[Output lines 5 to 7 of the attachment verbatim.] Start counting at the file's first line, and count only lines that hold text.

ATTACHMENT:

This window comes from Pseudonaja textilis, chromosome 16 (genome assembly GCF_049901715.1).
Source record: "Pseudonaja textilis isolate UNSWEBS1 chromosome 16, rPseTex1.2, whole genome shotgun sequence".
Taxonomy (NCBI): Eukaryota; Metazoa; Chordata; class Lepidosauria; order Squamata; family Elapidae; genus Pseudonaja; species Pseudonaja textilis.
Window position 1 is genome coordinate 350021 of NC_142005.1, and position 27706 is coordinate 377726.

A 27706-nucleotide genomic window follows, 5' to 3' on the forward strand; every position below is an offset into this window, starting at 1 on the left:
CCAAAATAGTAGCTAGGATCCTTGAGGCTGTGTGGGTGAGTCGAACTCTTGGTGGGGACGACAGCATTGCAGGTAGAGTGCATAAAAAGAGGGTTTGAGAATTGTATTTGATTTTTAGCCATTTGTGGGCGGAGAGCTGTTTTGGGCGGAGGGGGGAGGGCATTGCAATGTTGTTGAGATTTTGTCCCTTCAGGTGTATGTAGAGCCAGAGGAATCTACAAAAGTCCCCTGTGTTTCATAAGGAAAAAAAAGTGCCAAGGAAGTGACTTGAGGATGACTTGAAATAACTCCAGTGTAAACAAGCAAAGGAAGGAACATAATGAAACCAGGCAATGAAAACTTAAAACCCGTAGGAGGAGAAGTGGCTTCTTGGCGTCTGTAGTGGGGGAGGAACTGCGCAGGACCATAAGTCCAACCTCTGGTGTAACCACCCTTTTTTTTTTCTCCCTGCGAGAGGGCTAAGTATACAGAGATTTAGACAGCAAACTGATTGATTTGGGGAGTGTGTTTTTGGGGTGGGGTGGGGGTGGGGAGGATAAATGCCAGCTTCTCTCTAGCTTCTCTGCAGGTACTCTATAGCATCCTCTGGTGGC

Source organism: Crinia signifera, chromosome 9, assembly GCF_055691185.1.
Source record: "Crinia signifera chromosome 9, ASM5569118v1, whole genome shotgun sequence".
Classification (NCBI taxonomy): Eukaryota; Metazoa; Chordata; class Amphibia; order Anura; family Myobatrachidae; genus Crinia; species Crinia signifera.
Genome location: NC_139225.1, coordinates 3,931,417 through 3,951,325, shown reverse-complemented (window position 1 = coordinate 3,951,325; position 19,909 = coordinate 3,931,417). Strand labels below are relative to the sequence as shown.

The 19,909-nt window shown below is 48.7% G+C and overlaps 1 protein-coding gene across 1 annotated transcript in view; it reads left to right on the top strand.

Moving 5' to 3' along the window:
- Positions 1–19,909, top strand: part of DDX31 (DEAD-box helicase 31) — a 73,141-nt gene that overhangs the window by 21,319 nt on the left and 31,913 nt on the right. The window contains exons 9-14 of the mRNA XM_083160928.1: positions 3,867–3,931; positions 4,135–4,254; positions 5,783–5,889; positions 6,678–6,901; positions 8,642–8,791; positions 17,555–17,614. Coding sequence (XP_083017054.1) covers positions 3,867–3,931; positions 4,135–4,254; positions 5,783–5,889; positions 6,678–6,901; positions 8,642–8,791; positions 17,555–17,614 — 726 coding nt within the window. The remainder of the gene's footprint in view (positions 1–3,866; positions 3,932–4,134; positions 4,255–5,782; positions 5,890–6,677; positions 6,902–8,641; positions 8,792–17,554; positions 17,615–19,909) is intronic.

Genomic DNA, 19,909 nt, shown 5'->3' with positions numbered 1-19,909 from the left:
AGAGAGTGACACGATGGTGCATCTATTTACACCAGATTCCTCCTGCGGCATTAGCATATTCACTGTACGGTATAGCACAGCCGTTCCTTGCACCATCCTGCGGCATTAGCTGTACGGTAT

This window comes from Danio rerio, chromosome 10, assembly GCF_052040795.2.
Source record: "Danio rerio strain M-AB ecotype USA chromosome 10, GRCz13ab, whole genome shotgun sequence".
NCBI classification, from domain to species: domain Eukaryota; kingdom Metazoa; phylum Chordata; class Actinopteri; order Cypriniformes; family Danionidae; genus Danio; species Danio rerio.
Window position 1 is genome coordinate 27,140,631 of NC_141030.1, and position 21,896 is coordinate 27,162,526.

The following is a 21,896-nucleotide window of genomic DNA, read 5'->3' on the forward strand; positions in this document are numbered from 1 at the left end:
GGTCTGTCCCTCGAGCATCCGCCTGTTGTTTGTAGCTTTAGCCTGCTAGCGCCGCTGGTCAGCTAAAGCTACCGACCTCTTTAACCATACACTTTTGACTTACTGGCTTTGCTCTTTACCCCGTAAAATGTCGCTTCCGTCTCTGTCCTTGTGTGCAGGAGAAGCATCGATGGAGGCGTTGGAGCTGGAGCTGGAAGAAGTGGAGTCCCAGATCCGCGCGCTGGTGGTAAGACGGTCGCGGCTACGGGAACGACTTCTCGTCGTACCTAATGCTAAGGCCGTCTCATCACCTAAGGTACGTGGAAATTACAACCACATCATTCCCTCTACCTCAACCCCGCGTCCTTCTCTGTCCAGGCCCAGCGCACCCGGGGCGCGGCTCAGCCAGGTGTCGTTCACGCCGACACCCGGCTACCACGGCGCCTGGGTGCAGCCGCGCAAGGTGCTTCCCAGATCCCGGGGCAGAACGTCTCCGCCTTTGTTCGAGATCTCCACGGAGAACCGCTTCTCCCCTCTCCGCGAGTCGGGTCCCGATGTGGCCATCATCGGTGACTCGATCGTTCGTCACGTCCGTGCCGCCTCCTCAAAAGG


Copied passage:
A 27706-nucleotide genomic window follows, 5' to 3' on the forward strand; every position below is an offset into this window, starting at 1 on the left:
CCAAAATAGTAGCTAGGATCCTTGAGGCTGTGTGGGTGAGTCGAACTCTTGGTGGGGACGACAGCATTGCAGGTAGAGTGCATAAAAAGAGGGTTTGAGAATTGTATTTGATTTTTAGCCATTTGTGGGCGGAGAGCTGTTTTGGGCGGAGGGGGGAGGGCATTGCAATGTTGTTGAGATTTTGTCCCTTCAGGTGTATGTAGAGCCAGAGGAATCTACAAAAGTCCCCTGTGTTTCATAAGGAAAAAAAAGTGCCAAGGAAGTGACTTGAGGATGACTTGAAATAACTCCAGTGTAAACAAGCAAAGGAAGGAACATAATGAAACCAGGCAATGAAAACTTAAAACCCGTAGGAGGAGAAGTGGCTTCTTGGCGTCTGTAGTGGGGGAGGAACTGCGCAGGACCATAAGTCCAACCTCTGGTGTAACCACCCTTTTTTTTTTCTCCCTGCGAGAGGGCTAAGTATACAGAGATTTAGACAGCAAACTGATTGATTTGGGGAGTGTGTTTTTGGGGTGGGGTGGGGGTGGGGAGGATAAATGCCAGCTTCTCTCTAGCTTCTCTGCAGGTACTCTATAGCATCCTCTGGTGGC

Source organism: Crinia signifera, chromosome 9, assembly GCF_055691185.1.